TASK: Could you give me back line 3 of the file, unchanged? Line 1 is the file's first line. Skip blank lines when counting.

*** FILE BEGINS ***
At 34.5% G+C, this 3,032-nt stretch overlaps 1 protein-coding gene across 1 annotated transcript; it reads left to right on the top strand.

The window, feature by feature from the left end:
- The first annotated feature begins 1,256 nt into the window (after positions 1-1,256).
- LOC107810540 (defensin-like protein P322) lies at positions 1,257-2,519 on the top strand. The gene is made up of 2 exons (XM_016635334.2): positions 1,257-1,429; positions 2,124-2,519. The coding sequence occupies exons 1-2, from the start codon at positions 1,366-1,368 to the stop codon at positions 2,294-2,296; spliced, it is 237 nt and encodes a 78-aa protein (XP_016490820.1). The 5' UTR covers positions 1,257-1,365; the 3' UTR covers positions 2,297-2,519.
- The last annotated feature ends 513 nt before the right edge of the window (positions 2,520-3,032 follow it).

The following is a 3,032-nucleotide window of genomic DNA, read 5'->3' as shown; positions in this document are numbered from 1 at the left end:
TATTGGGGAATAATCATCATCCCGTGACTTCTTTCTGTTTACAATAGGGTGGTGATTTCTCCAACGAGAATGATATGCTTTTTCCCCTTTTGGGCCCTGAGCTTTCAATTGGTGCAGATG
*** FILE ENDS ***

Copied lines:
- The first annotated feature begins 1,256 nt into the window (after positions 1-1,256).